An inconvenient economic truth

Observations on carbon trading

Britain’s faith in carbon trading as a way of reducing greenhouse gases could be dangerously misplaced, according to an independent academic working with the Department of Energy and Climate Change.

Dr Chris Hope of the University of Cambridge’s Judge Business School has been commissioned by the government to calculate how much environmental polluters would have to be

charged for emitting CO2 to make it worthwhile for them to cut back. However, his research, due to be delivered to the government later this year, has led him to a far wider conclusion: that the current European Emissions Trading Scheme (ETS) is deeply flawed and should be replaced – or at least augmented – with a green tax.

Under the ETS, companies or countries are given quotas for their annual carbon emissions. If they exceed the quota, they have to buy extra from others who have undershot their limit. However, if they become more efficient, and so generate less CO2 than their quota, they can sell the surplus and make a profit. This raises a vital question: how much should energy users be charged for each tonne of CO2 they emit? For the ETS to work, the price has to be set at a level that makes it worthwhile for consumers to cut their energy use.

According to Hope’s research, the minimum price needed is about £85 per tonne, rising at roughly 2 to 3 per cent a year. What’s more, this price needs to show long-term stability. After all, the whole point of putting a price on carbon emissions is to place

a financial burden on heavy environmental polluters. If carbon prices fell, then that burden would shrink and there would be little incentive to improve efficiency.

So far, so simple – but Hope has reached a second, personal

and, for the government, far more embarrassing conclusion. He believes a market-based trading system such as the ETS is very unlikely to generate consistent high prices, and this instability could undermine the whole point of the scheme. The heart of the issue is a problem we are all sadly familiar with: financial markets are highly variable, with prices liable to surge and collapse. Hope says that the first two phases of the ETS have illustrated the problem: the prices of CO2 emissions quotas fell so low as to be almost worthless. Prices now stand at roughly £9.50 per tonne of CO2 – less than 12 per cent of what Hope’s calculations show is needed.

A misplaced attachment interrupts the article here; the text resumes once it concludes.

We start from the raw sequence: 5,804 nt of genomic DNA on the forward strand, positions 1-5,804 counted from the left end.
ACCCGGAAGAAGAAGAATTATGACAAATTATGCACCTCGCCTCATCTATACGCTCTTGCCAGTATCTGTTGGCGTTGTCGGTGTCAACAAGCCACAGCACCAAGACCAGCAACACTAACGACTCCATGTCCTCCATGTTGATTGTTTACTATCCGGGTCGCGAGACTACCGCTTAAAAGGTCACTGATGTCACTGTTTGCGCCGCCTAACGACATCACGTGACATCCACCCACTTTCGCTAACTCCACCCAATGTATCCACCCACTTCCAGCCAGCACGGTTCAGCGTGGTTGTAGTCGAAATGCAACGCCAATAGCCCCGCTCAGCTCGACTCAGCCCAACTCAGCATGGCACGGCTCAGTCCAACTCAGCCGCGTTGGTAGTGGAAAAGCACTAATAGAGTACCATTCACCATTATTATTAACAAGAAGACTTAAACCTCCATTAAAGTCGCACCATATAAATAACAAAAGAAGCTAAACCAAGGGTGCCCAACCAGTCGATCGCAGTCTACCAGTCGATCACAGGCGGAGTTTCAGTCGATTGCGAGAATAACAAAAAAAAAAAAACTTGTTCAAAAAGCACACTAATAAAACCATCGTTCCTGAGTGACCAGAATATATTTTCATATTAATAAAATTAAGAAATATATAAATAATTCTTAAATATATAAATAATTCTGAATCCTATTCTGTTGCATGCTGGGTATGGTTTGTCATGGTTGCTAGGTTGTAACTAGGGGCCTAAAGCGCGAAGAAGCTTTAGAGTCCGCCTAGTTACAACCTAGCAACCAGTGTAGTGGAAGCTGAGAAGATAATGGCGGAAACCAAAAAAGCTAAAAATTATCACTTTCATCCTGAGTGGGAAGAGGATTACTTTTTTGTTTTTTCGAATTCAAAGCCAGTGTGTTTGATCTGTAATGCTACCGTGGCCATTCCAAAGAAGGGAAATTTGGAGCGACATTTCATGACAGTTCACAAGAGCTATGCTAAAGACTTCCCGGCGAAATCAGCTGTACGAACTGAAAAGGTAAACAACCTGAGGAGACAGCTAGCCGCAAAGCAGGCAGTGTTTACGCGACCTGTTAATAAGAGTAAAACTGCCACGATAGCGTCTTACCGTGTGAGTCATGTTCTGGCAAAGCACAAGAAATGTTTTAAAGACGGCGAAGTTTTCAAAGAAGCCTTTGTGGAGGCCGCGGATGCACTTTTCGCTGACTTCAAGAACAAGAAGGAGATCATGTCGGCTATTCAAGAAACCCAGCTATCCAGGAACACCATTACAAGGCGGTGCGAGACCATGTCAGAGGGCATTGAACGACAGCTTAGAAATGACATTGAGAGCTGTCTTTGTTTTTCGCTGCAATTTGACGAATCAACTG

The alternative, he says, is to put a price directly on carbon. Hope means that Britain and Europe must consider a system of carbon taxes, by which a surcharge would be placed on gas, oil and coal according to how much CO2 they generate. Such a carbon tax on fossil fuels would lead to sharp rises in prices for electricity and heating – perhaps by up to 50 per cent. This sounds politically unacceptable but not, Hope believes, if the money were used to cut other taxes such as VAT or income tax. He calculates that the UK government could gain about £50bn in annual revenues – equivalent to roughly 10 per cent

of the current total tax take. “With this new source of revenue, they could then reduce other taxes such as VAT and income tax,” he says.

Ed Miliband, Britain’s Energy and Climate Change Secretary, defends the carbon cap-and-trade system. “The current low carbon price is a market response to the global economic crisis and is not a good guide to the future carbon price,” he said recently. “Cap-and-trade is still the right way to go.”

Hope, who worked with Lord Stern on the 2006 Stern Review on the economics of climate change, is in good company, however. At this month’s climate science summit in Copenhagen, William Nordhaus, Sterling Professor of Economics at Yale University, attacked cap-and-trade as unworkable, arguing that today’s low carbon price is an “inconvenient economic truth” that politicians are unwilling to face. “The world is making a huge wager that the cap-and-trade system will eventually do the job of slowing global warming,” he said. “To bet the climate on a model with such clear structural flaws is a reckless gamble.”

Jonathan Leake is the science and environment editor of the Sunday Times